The first round of government car auctions was held at Yayuncun Vehicle Trading Market in Beijing on Jan 25, with 106 vehicles going under hammer. Since the introduction of government car reforms, 3,184 vehicles have been impounded. [Photo by Zhu Xingxin/China Daily]
The first group of premium government automobiles to be auctioned off amid the ongoing frugality campaign have gone under the hammer in Beijing.
According to Zonto Auction, the 106 vehicles it sold on Jan 25 were from six central government departments including the China Insurance Regulatory Commission, China Securities Regulatory Commission and State Bureau for Letters and Calls.
The cars were without plates, which would have to be supplied by the purchasers.
A total of 505 bidders from around the country joined the auction, which brought in proceeds of 6.6 million yuan ($980,000).
The highest bid went to a Toyota cross country vehicle for 200,000 yuan.
Li Guanwen, 40, of Hebei province, bought a Skoda bus for 160,000 yuan.
“The market value of this bus is around 500,000 yuan,” said Li.
“I think the reform of official vehicles is a very good thing and is a very good approach to remind civil servants to cut costs and to serve the public well.”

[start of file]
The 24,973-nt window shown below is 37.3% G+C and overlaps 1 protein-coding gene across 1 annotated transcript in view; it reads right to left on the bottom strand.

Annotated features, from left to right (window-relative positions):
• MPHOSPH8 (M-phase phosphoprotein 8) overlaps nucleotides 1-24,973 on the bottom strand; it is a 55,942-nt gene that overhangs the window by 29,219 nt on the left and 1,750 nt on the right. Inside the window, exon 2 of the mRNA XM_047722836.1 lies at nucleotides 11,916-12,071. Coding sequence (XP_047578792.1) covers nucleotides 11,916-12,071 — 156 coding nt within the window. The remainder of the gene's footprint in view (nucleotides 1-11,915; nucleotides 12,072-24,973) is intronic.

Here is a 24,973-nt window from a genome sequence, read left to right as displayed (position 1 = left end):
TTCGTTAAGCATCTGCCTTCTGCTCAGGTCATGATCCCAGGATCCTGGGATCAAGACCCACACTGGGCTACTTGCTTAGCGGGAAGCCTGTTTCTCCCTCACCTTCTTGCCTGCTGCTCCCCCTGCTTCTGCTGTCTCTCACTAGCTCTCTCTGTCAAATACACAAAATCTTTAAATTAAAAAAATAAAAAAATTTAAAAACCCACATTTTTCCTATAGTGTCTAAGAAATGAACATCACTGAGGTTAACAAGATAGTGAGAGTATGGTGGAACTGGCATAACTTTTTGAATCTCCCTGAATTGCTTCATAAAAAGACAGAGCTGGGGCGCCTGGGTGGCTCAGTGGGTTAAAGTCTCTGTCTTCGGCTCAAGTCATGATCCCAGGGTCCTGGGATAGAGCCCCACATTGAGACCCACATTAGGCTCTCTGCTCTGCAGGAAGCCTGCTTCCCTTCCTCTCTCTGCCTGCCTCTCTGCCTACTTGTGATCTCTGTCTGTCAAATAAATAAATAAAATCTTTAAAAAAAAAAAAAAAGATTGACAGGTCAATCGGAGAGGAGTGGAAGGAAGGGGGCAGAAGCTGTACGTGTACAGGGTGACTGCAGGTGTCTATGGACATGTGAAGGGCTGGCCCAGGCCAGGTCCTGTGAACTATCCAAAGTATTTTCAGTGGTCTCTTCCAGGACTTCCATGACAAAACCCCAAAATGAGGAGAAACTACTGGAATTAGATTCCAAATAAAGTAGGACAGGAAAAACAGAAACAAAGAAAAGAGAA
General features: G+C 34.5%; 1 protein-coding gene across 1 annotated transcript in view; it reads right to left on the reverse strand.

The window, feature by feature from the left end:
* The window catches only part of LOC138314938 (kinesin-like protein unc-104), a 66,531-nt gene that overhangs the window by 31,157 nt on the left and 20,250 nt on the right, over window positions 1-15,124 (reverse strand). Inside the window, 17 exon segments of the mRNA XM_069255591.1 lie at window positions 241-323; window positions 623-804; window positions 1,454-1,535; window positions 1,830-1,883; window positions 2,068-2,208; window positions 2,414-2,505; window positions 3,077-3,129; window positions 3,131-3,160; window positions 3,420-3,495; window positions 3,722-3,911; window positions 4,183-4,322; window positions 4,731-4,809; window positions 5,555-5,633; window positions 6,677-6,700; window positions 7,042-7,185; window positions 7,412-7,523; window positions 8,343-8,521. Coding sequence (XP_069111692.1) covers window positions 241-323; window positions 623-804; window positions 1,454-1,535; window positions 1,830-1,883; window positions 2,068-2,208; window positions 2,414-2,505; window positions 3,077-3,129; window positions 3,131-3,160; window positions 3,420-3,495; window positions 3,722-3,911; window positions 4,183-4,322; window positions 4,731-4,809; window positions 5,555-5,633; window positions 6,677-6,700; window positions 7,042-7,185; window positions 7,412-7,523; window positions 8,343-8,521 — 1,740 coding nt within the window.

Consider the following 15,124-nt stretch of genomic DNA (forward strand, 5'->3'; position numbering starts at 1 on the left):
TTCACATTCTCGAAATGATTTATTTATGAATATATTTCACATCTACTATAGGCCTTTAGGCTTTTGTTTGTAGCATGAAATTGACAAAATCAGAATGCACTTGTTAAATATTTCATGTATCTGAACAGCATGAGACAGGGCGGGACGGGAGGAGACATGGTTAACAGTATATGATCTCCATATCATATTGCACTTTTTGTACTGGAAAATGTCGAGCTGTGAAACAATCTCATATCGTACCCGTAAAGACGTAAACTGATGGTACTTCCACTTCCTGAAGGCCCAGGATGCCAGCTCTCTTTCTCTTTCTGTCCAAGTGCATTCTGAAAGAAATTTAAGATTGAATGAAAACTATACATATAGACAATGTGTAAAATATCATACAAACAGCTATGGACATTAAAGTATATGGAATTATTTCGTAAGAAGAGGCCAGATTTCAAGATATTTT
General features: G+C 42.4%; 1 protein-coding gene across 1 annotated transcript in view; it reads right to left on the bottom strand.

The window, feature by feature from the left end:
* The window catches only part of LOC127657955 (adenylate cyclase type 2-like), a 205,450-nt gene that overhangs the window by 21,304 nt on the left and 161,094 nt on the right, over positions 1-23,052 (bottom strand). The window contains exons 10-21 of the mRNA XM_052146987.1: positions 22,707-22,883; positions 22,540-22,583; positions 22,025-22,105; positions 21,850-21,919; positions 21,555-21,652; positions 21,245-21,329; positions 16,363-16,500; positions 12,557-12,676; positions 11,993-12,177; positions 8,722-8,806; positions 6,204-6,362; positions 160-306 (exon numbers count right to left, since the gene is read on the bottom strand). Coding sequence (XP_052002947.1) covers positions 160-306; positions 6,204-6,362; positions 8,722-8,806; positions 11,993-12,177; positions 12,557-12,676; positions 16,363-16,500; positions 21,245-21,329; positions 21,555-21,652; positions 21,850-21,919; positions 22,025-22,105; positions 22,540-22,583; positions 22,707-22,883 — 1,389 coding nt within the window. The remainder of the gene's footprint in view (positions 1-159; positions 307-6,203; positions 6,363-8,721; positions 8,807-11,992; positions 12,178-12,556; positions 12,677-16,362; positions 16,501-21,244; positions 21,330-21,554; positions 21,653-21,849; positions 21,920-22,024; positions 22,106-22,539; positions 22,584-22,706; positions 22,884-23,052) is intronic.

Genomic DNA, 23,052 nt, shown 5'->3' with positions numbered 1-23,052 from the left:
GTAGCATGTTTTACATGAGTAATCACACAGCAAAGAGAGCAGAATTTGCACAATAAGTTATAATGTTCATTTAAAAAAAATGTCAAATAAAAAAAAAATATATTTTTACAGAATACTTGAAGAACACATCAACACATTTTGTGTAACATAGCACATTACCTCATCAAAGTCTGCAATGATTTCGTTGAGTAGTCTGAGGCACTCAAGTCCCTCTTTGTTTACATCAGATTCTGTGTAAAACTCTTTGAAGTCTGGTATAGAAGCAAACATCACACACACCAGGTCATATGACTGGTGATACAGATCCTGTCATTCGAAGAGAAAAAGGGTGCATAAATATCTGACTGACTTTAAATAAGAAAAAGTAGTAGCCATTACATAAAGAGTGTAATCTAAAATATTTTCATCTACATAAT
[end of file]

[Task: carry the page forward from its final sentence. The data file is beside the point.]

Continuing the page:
In November 2013, public agencies were told to cut their vehicle fleets, as well as reduce receptions and overseas trips. The use of all vehicles, except those required for law enforcement, emergency duties and essential public services, were scrapped or severely reduced.
Two more auctions with 198 vehicles are scheduled for Jan 26 and Feb 1.
A total of 3,184 official vehicles impounded by the central government are waiting to be dealt with.
The money raised will go to the central treasury and the process will be watched by the auditing agency, discipline inspection agency and the public, said Xu Yongsheng, deputy head of the National Government Offices Administration’s state assets management division.
“This is the first auction after the nation’s official vehicle reform, and efforts have been made to ensure transparency during the process,” said Xu. “Information and an evaluation about every car can be checked online and supervised by the public.”
Ye Min, president of Zonto, said about 6,000 people came to the preview from Jan 23 to Jan 25.
“I think this showed that the public’s reaction to the official vehicle reform is quite positive,” Ye said. “And the secondhand car market also has great potential.”
The fact that the cars had no plates affected the enthusiasm of Beijing citizens who have to get a plate through a lottery, Ye said.